Brush and floss, at least twice a day. It’s advice we’ve probably heard all our lives, starting from the time we were little kids. But let’s face it…
Sometimes things get in the way of caring for your mouth the way you should. Sometimes life gets in the way with the hundreds upon hundreds of tasks you have to complete just to keep your world spinning. Sometimes — not often — a pandemic throws a great big kink in everything and you forget to brush here and there.
And what’s the harm, really? So you skip a full day of brushing and flossing. Are your teeth going to fall out?
Well, considering that since the pandemic, all kinds of reports have swirled about “mask mouth” and how people are putting off dental visits — not to mention that being at home more is the perfect opportunity to allow good habits to slip — some researchers decided to see what happens when you don’t follow your daily dental hygiene routine.
And the results may shock you…
An aging oral microbiome
The research led by a combined team of scientists from Single-Cell Center, the Chinese Academy of Sciences and Procter & Gamble followed 40 participants.
At the beginning of the study, all participants were already living with some level of gingivitis (early gum disease).
So, to even things out, the researchers had them ramp up their dental hygiene (yup, the old brush and floss routine) for three solid weeks. That reduced the gingivitis and got them all on a level playing field.
Then, the researchers spent the next four weeks randomly asking all of the participants to skip out on their dental hygiene routine for anywhere from 24 to 72 hours at a time.
And when they checked out their mouths, they found that in as little as one day of not brushing and flossing, they ended up with changes in their oral microbiome (the population of good and bad bacteria in your mouth) that can kick of periodontitis — severe gum disease that can lead to tooth damage or even tooth loss.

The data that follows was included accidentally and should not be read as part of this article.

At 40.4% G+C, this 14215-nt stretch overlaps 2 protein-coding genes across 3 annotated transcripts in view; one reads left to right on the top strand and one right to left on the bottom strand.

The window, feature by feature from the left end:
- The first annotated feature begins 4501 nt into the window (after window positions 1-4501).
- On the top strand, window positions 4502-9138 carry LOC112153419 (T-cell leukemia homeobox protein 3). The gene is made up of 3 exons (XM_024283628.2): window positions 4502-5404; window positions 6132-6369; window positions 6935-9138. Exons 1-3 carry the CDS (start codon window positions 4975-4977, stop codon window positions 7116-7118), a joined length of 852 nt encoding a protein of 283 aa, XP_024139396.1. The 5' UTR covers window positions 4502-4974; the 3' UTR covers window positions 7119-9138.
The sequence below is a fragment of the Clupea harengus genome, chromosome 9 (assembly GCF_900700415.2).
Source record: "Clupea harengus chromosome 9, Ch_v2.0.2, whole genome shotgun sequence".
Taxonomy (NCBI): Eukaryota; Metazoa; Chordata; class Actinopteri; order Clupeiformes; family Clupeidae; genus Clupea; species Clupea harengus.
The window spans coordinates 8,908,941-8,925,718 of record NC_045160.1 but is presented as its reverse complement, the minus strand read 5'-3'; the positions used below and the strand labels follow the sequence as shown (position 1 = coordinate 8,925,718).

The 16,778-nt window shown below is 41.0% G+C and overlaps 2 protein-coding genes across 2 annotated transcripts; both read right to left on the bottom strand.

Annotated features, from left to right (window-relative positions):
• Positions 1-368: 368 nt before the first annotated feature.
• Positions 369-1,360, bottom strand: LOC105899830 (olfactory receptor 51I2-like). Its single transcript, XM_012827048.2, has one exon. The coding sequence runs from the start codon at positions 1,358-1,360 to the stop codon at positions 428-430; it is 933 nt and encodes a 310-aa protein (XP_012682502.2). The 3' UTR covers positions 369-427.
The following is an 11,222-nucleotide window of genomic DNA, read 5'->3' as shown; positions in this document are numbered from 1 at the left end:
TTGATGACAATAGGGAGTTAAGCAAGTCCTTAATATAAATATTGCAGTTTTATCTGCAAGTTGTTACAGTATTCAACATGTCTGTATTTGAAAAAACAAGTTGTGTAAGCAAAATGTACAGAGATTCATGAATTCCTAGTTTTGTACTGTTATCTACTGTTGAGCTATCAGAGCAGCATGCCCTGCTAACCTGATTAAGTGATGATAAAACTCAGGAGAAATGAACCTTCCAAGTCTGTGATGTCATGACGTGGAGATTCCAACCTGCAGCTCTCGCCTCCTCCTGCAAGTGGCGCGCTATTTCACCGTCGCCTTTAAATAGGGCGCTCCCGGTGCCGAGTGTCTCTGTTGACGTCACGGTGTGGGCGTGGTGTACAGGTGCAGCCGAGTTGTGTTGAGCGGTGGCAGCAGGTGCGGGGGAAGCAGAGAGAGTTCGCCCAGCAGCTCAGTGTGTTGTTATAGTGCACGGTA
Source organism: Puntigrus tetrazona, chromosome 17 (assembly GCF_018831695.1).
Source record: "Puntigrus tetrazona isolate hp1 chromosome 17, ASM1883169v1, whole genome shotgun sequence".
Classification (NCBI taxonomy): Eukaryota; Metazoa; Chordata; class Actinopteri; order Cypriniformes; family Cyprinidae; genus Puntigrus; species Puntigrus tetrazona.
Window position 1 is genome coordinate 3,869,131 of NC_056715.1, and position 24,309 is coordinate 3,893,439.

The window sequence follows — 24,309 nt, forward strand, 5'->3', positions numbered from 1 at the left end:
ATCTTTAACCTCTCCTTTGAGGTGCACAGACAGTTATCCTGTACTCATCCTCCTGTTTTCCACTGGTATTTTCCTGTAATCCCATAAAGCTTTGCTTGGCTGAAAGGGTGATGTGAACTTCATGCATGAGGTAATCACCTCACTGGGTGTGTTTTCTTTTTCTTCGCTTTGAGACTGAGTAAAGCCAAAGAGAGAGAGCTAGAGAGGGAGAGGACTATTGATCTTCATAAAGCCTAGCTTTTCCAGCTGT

In fact, according to the researchers, a single interruption of oral hygiene of 24 to 72 hours actually ages your mouth!
They found that just one month of skipping out on brushing and flossing regularly resulted in a reduction of the good bacteria and an overgrowth of bad bacteria that aged the oral microbiome by a full year!
It also activated inflammatory cytokines and reduced the anti-inflammatory chemical betaine. Basically, the inflammation in the mouth and gums was set on a course to the moon!
No wonder the participants all once again ended up with gingivitis by the time the study was over.
And imagine what would have happened if they had continued to put their oral hygiene on the backburner.
Gingivitis is reversible
Luckily, there is good news in all of the bad and downright scary of the study’s results.
Although the people in the study developed gingivitis and inflammation and aged their oral microbiome in just four weeks, a restart of good oral hygiene practices turned all of that around. In a nutshell, poor dental hygiene is reversible and so is gum disease.
This means that if you’ve been a little less than diligent about your own oral health, simply starting now and incorporate that twice a day brushing and flossing could do wonders towards taking back the health of your gums, restoring your oral microbiome, and reversing that aging process.
What else can help?
Fortifying your body’s overall microbiome. You probably already know you can do that by eating probiotic and prebiotic-rich foods, but a new trend that specifically focuses on the mouth is drinking nutritional greens powder mixes and swishing the mouth a couple of times before swallowing. Look for one that preferably contains a probiotic blend.
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